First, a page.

The Women Who Tried to Stop the Great War: The International Congress of Women at The Hague 1915

The Women Who Tried to Stop the Great War: The International Congress of Women at The Hague 1915

John Paull (University of Tasmania, Australia)
DOI: 10.4018/978-1-5225-4993-2.ch012

Abstract

The Congress of Women developed a roadmap for enduring peace. The women passed 20 resolutions including five resolutions which were “Principles of a Permanent Peace.” Theirs was a gendered response to a gendered war. The Congress was a bold and brave initiative. The war was not halted. But neither were the women in their quest for peace. This is their story.
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A Congress To End The War

The International Congress of Women was the major peace initiative of its day. The stakes were high, the odds were low. During the blood-letting of World War 1 (1914-1918), over a thousand women joined together to stop the war. The women came from neutral countries, from belligerent countries of both the Entente and the Central Powers, and from invaded Belgium. These women put their differences - and safety - aside and assembled at The Hague in 1915 (28 April to 1 May).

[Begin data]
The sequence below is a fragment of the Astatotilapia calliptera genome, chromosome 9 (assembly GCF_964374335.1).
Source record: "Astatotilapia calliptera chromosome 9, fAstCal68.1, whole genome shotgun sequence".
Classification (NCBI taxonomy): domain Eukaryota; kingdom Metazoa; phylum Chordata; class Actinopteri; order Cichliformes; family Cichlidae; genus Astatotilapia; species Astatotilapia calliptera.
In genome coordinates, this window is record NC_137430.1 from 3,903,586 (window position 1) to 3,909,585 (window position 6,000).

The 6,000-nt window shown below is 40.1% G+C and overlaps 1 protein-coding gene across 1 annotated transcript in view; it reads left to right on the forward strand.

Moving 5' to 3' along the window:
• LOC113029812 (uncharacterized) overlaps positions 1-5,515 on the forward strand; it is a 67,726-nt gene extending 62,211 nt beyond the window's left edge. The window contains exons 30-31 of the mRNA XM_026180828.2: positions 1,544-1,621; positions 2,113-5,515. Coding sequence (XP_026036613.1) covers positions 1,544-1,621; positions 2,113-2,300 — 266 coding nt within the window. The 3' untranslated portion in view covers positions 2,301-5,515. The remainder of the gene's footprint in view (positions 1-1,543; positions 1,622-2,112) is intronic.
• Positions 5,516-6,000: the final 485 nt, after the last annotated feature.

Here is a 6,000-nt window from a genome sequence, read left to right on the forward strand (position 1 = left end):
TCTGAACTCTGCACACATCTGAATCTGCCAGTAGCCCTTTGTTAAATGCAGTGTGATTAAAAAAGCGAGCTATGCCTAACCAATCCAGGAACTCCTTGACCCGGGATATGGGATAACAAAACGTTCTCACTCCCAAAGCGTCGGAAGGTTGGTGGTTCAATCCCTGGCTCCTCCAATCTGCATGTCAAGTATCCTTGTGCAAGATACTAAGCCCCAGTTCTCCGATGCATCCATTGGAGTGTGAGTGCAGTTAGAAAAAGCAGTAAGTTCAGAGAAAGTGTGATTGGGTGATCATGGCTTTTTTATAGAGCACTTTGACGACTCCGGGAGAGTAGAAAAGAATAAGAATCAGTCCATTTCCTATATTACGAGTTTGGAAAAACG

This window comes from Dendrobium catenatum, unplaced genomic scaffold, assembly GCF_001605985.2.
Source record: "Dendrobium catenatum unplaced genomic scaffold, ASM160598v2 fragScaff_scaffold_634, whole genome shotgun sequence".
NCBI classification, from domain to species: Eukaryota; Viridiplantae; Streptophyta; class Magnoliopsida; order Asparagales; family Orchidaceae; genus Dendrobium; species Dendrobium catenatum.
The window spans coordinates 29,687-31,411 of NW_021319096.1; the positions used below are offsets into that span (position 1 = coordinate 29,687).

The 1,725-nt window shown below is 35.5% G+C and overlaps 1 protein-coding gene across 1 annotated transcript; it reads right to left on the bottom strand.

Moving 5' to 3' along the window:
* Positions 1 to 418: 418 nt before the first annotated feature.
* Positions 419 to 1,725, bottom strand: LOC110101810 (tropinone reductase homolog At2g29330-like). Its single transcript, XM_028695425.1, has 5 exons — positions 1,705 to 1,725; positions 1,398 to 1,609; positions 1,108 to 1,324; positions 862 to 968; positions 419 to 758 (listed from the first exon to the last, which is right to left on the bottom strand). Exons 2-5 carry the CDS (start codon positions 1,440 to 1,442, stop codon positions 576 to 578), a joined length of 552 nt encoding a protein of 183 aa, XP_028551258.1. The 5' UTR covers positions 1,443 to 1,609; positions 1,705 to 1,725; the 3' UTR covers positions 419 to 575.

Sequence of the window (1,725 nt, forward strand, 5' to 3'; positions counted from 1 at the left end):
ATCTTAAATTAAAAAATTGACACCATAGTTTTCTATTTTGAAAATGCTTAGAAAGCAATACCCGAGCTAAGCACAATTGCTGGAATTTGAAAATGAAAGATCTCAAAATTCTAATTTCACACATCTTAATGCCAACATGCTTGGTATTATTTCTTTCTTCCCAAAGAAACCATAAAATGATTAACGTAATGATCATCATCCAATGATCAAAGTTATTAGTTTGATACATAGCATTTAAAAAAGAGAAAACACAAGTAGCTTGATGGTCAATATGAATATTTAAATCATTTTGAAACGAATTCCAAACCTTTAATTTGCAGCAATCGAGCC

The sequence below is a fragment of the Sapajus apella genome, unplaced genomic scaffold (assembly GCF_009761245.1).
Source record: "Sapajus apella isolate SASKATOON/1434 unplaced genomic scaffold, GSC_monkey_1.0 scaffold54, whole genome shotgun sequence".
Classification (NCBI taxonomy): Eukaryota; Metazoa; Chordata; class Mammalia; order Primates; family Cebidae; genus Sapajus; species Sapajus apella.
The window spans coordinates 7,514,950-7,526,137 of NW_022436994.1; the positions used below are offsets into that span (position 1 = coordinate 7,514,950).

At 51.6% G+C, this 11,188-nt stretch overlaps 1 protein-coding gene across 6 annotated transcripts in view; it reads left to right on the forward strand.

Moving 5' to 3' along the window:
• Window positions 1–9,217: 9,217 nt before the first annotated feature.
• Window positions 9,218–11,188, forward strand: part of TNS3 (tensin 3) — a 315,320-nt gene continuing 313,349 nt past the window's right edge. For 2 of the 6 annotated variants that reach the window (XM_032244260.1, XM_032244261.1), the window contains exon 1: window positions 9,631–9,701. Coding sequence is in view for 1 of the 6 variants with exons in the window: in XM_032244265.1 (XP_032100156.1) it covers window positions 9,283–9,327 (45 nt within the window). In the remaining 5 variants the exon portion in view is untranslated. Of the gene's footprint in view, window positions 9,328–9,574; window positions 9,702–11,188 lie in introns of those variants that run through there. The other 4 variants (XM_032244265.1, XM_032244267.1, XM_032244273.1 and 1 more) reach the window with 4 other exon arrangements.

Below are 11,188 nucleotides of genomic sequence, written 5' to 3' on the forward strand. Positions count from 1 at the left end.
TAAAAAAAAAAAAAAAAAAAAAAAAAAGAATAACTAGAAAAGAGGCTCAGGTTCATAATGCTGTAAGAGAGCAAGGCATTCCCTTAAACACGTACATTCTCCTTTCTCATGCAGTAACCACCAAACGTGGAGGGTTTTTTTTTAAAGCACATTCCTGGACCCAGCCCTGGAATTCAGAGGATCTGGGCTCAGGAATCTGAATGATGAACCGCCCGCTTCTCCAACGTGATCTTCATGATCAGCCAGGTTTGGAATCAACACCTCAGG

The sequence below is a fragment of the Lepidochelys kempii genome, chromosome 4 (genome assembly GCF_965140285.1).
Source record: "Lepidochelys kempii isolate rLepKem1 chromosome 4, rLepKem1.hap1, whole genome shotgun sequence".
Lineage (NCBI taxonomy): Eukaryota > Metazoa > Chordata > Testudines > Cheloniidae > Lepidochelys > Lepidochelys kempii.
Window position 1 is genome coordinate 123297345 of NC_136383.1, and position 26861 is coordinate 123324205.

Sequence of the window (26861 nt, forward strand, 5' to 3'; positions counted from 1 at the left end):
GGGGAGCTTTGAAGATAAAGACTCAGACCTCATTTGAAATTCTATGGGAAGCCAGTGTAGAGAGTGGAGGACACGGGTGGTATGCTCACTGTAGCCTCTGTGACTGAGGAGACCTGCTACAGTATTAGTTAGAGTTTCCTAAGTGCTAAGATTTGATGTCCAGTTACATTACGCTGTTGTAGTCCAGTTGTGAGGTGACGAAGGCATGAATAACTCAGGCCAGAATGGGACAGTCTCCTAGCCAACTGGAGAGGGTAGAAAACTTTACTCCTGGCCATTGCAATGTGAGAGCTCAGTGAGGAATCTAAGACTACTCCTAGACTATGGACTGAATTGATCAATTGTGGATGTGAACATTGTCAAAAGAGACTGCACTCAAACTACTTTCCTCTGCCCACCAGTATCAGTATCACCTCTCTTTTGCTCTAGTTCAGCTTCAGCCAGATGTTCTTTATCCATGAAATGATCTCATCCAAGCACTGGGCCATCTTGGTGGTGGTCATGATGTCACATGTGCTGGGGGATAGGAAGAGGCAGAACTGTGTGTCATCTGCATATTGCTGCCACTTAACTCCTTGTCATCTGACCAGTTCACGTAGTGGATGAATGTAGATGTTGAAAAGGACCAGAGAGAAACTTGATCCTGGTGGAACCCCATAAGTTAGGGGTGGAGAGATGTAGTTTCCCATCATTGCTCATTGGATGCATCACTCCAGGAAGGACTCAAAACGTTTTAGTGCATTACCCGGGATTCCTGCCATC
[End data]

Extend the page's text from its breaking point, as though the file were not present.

The Congress developed a road map for enduring peace. The women passed twenty resolutions of which five were “Principles of a Permanent Peace”. Theirs was a gendered response to a gendered war. “We women … protest against the madness and the horror of war, involving as it does a reckless sacrifice of human life and the destruction of so much that humanity has labored through centuries to build up”.

They declared that the Congress “protests vehemently against the odious wrongs of which women are the victims in time of war”. The Congress was conducted in English, French and German, yet they spoke with a united voice. Theirs was a voice of sanity flickering in a maelstrom of insanity.

Envoys were selected to carry their resolutions to “the rulers of the belligerent and neutral nations of Europe and to the President of the United States”. In the months that followed, these envoys of the Congress crisscrossed war-torn Europe pleading with political leaders to halt the madness.

The Congress was a bold and brave initiative. The war was not stopped. But neither were the women halted in their quest for peace. The voices of Congress participants have been mostly lost for a century. This is their story, revealing their hopes and fears, their aspirations, frustrations, and proposed solutions, told where possible in their own words and contextualized with other contemporaneous voices. This account includes the text of the twenty resolutions of the Congress.

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